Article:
Only in and did oligarchs succeed in establishing a government where the few and wealthy ruled over the many and mostly poor. Neither oligarchic regime lasted even as long as a year. But tensions between oligarchs and democrats were always present in Athenian politics.
There was rarely a time when the democrats did not suspect the oligarchs of conspiring against the democracy, or when the oligarchs did not fear hostile encroachments on their privileges and wealth. Commenting on the ever present antagonism between the two classes, Plato notes in the Republic that every city consists really of "two cities that are at war with each other.
In the Athenian oligarchs executed a great number of their democratic opponents, and forced many others into exile. Even in exile death squads and other supporters of the oligarchic regime assassinated particularly popular leaders of the democrats.
But the oligarchic junta of was moderate in comparison with the terror that the oligarchs unleashed when the Spartans, after their victory over Athens, installed them as rulers of the city in Two relatives of Plato, his uncle Critias and his cousin Charmides, were then part of the ruling junta, and they were among its bloodiest and most extremist members.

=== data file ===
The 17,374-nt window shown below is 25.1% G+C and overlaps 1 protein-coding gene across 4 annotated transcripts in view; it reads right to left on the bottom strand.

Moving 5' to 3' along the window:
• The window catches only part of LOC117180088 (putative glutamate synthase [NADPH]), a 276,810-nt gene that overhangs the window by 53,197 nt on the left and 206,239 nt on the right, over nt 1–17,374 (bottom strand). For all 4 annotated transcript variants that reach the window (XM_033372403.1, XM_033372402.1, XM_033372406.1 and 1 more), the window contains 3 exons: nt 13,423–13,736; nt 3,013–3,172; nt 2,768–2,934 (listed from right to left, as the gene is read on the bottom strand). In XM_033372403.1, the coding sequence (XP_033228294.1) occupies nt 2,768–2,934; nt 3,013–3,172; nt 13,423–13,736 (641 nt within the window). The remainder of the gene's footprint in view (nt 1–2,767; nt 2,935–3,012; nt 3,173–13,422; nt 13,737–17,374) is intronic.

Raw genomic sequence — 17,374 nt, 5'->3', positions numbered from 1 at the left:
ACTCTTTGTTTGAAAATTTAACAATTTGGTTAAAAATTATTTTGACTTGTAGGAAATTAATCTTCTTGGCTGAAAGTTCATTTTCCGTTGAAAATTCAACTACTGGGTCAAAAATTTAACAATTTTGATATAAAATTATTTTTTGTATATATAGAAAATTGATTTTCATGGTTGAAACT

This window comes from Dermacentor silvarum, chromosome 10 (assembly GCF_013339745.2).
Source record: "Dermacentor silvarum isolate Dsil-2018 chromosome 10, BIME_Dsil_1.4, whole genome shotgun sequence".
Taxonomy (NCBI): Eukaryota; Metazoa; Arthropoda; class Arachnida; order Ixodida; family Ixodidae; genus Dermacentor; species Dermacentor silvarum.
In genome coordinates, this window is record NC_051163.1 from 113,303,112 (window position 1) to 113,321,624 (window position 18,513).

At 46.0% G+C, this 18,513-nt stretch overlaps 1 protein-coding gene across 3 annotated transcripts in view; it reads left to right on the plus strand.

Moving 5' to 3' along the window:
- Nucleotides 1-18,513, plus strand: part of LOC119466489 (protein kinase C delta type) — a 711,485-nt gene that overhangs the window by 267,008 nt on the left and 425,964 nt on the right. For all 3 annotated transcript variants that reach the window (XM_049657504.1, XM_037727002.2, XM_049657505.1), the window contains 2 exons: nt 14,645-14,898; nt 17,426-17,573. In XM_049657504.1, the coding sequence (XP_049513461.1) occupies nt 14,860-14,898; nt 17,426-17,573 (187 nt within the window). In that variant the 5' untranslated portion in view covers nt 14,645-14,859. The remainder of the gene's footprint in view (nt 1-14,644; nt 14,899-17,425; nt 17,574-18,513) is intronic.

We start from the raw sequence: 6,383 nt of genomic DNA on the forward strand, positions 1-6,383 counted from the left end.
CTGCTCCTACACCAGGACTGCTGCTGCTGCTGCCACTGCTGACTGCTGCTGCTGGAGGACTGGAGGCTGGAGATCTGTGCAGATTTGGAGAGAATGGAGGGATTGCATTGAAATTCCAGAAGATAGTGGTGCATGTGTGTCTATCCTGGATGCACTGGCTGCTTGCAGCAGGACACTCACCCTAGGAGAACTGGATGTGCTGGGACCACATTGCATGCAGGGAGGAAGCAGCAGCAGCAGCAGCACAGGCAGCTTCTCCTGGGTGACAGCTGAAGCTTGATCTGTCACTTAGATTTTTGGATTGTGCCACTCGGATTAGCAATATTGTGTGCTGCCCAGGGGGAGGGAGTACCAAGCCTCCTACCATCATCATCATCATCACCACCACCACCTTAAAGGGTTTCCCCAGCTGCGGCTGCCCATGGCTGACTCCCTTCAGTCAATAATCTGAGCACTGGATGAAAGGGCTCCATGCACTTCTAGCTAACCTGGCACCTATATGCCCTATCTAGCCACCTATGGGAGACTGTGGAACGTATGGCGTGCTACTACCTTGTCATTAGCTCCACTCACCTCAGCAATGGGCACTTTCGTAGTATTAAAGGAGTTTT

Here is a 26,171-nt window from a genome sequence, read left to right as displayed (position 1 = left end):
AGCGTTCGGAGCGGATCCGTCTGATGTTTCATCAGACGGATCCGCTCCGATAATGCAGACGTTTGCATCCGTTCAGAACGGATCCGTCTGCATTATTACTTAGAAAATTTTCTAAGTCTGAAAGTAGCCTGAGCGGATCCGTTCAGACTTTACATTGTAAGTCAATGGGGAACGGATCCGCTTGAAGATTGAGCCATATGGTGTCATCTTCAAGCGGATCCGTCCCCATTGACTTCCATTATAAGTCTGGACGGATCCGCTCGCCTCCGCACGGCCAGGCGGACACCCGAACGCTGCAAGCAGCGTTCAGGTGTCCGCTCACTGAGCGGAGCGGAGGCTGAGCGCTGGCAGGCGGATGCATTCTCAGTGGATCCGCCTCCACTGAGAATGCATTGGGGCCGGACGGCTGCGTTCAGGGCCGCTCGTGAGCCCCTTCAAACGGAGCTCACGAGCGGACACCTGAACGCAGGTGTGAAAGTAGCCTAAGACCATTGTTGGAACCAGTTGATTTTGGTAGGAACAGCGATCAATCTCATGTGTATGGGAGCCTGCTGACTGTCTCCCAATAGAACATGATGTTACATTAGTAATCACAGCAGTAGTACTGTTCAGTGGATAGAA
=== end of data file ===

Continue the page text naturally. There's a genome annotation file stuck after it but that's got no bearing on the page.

Their crimes were the reason why Plato declined to become involved in oligarchic politics, even though he was invited by his relatives to do so. The dictatorial rule of the oligarchs eventually became so egregious that the democrats rose up en masse and defeated their oppressors in a series of dramatic battles.
The Spartans withdrew their garrison from the Athenian Acropolis, and democracy was restored. A generous amnesty succeeded in preventing any further bloodshed among Athenians.
Plato was in his early twenties when Athens was defeated by Sparta, and when the second oligarch dictatorship was established. His inclination was to turn his back on politics—it seemed altogether too hopeless a mess. He had no faith in the rule of the rich, nor any confidence in the ability of ordinary citizens to run a city like Athens.